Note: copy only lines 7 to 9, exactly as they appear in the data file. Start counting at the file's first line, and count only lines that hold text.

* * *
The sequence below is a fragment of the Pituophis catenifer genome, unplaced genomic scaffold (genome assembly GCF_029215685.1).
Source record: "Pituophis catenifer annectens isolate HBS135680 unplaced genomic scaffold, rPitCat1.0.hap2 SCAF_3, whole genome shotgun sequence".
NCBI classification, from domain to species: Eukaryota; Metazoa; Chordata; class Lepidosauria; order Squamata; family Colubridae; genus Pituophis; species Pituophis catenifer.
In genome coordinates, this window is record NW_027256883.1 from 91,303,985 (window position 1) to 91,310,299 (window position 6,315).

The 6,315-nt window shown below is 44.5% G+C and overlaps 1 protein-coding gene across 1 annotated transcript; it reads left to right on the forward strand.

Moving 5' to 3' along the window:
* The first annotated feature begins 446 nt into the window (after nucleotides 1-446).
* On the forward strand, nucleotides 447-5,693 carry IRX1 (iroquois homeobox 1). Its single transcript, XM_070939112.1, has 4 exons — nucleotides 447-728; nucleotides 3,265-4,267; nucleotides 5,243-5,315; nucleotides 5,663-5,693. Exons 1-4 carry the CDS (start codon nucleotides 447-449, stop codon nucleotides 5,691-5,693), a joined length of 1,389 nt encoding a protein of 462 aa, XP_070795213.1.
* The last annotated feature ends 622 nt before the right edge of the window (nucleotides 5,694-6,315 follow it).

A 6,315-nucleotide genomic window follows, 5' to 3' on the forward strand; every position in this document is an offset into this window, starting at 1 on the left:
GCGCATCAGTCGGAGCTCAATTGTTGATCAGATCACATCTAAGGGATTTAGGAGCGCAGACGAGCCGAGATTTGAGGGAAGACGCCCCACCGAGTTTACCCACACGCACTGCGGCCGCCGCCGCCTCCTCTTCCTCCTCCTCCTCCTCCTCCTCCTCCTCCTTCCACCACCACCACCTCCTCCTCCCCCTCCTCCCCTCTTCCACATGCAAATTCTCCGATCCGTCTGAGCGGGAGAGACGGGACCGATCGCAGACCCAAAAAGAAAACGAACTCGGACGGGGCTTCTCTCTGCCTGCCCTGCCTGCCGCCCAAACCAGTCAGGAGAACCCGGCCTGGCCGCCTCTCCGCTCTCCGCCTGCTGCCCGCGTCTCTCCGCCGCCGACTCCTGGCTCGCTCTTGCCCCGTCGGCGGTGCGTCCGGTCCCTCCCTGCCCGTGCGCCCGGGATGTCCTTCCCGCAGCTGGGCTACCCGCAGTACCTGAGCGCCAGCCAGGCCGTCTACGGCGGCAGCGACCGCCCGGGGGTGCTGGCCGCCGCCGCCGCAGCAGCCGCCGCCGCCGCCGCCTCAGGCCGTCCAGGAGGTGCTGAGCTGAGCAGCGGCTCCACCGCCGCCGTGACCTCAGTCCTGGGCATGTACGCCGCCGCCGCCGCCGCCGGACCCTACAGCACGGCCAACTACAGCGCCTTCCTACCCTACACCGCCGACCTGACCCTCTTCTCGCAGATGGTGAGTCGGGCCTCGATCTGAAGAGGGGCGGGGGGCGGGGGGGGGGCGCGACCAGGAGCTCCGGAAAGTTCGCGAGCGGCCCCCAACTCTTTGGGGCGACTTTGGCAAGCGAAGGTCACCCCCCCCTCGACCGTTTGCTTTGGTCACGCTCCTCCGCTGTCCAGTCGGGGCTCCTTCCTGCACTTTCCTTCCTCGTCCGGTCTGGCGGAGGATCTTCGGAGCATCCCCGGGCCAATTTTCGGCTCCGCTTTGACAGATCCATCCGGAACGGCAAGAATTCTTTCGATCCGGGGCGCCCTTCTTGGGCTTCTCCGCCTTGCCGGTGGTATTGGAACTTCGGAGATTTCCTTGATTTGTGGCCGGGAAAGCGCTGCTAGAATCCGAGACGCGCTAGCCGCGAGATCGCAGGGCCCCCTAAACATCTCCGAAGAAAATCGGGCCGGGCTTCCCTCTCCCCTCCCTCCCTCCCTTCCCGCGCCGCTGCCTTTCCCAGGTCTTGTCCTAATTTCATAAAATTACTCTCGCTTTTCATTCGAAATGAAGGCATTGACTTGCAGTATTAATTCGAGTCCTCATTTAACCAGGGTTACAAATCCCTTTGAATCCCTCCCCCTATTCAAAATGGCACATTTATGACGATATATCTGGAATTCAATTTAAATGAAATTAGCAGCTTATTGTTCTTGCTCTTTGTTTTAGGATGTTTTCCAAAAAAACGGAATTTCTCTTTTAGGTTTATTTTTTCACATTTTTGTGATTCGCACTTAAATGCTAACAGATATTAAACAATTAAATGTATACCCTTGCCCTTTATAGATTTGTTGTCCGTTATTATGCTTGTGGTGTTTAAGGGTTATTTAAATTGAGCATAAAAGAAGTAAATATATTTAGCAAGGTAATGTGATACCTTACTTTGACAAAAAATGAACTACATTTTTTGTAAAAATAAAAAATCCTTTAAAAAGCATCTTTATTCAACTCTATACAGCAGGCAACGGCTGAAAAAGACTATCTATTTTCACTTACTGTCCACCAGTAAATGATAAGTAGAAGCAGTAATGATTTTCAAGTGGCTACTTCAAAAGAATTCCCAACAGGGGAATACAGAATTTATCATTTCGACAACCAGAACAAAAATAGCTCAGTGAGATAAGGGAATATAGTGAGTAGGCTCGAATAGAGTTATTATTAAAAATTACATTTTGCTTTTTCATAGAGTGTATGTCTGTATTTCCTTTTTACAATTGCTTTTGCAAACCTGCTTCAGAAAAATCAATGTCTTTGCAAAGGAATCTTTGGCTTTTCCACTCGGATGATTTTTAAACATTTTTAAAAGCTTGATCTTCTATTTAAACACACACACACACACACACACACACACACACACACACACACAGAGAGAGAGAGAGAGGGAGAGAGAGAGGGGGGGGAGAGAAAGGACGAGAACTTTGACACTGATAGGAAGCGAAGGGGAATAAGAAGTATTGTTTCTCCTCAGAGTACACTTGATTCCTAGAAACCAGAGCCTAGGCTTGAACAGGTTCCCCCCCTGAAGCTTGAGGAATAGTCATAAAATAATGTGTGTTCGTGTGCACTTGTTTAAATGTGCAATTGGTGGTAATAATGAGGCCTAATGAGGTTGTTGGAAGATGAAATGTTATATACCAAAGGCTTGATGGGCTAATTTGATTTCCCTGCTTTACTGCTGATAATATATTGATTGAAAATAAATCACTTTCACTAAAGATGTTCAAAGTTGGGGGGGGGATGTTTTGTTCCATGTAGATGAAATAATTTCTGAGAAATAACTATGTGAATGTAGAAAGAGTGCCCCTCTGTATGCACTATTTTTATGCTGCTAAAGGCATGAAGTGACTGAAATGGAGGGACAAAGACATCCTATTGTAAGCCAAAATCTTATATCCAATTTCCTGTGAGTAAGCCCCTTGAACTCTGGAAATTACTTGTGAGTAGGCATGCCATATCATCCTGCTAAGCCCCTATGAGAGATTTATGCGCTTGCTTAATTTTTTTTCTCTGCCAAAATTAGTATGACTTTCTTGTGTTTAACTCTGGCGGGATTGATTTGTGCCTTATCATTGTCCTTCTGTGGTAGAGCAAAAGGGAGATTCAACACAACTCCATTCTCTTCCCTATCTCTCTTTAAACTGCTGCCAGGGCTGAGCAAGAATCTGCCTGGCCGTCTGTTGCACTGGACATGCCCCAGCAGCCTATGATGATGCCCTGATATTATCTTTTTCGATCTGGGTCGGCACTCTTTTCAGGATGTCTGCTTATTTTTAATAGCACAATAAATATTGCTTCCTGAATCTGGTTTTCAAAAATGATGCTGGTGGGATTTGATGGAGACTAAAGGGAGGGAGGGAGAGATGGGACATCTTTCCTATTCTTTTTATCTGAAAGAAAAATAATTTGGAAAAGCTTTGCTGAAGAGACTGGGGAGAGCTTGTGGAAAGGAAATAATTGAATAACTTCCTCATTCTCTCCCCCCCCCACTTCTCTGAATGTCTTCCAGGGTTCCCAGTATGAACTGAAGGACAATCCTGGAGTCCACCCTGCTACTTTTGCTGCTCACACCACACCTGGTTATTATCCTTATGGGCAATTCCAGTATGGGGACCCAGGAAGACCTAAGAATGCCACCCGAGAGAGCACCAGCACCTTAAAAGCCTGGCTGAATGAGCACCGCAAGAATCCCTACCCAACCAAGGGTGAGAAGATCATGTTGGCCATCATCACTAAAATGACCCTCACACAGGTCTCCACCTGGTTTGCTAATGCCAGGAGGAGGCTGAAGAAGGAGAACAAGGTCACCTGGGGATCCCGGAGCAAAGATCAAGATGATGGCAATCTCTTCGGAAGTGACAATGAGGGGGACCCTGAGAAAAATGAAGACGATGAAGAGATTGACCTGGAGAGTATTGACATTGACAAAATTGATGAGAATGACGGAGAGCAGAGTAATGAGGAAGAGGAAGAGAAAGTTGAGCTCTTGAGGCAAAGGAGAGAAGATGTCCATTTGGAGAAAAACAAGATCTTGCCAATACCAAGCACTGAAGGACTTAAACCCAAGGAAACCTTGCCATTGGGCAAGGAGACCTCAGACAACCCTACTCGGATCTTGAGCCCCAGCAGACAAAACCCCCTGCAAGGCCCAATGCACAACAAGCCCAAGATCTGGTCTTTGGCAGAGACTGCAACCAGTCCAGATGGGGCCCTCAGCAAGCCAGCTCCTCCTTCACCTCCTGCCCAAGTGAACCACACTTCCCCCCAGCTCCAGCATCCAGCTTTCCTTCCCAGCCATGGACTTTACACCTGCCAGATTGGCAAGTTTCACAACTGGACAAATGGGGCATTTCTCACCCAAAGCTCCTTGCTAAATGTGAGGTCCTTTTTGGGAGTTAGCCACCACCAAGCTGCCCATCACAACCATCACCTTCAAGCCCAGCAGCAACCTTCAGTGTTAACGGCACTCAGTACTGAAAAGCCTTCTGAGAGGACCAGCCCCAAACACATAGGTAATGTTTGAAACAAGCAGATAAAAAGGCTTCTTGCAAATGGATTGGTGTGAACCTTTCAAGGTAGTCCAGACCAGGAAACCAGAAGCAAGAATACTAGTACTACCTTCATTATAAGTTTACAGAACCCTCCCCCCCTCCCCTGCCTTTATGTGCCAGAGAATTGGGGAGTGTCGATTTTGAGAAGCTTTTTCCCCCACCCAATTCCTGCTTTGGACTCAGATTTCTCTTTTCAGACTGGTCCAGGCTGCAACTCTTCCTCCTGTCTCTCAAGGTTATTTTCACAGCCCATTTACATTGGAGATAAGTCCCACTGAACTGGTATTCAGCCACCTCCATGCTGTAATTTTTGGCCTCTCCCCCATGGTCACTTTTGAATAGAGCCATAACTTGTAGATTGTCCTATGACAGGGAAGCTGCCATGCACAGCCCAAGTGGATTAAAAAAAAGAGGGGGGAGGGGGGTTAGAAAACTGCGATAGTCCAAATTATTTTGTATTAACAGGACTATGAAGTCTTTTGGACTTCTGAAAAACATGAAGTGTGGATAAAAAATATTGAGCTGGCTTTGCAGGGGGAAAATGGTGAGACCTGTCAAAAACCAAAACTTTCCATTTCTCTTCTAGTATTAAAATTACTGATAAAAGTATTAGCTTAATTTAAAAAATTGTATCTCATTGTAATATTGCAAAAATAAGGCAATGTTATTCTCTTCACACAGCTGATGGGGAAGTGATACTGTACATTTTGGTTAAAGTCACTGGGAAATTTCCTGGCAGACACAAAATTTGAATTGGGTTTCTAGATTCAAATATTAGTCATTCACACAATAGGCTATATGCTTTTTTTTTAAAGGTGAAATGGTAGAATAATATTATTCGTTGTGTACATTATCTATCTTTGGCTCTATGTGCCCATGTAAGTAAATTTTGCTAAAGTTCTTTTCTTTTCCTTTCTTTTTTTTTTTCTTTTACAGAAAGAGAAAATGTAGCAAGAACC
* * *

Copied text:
* The first annotated feature begins 446 nt into the window (after nucleotides 1-446).
* On the forward strand, nucleotides 447-5,693 carry IRX1 (iroquois homeobox 1). Its single transcript, XM_070939112.1, has 4 exons — nucleotides 447-728; nucleotides 3,265-4,267; nucleotides 5,243-5,315; nucleotides 5,663-5,693. Exons 1-4 carry the CDS (start codon nucleotides 447-449, stop codon nucleotides 5,691-5,693), a joined length of 1,389 nt encoding a protein of 462 aa, XP_070795213.1.
* The last annotated feature ends 622 nt before the right edge of the window (nucleotides 5,694-6,315 follow it).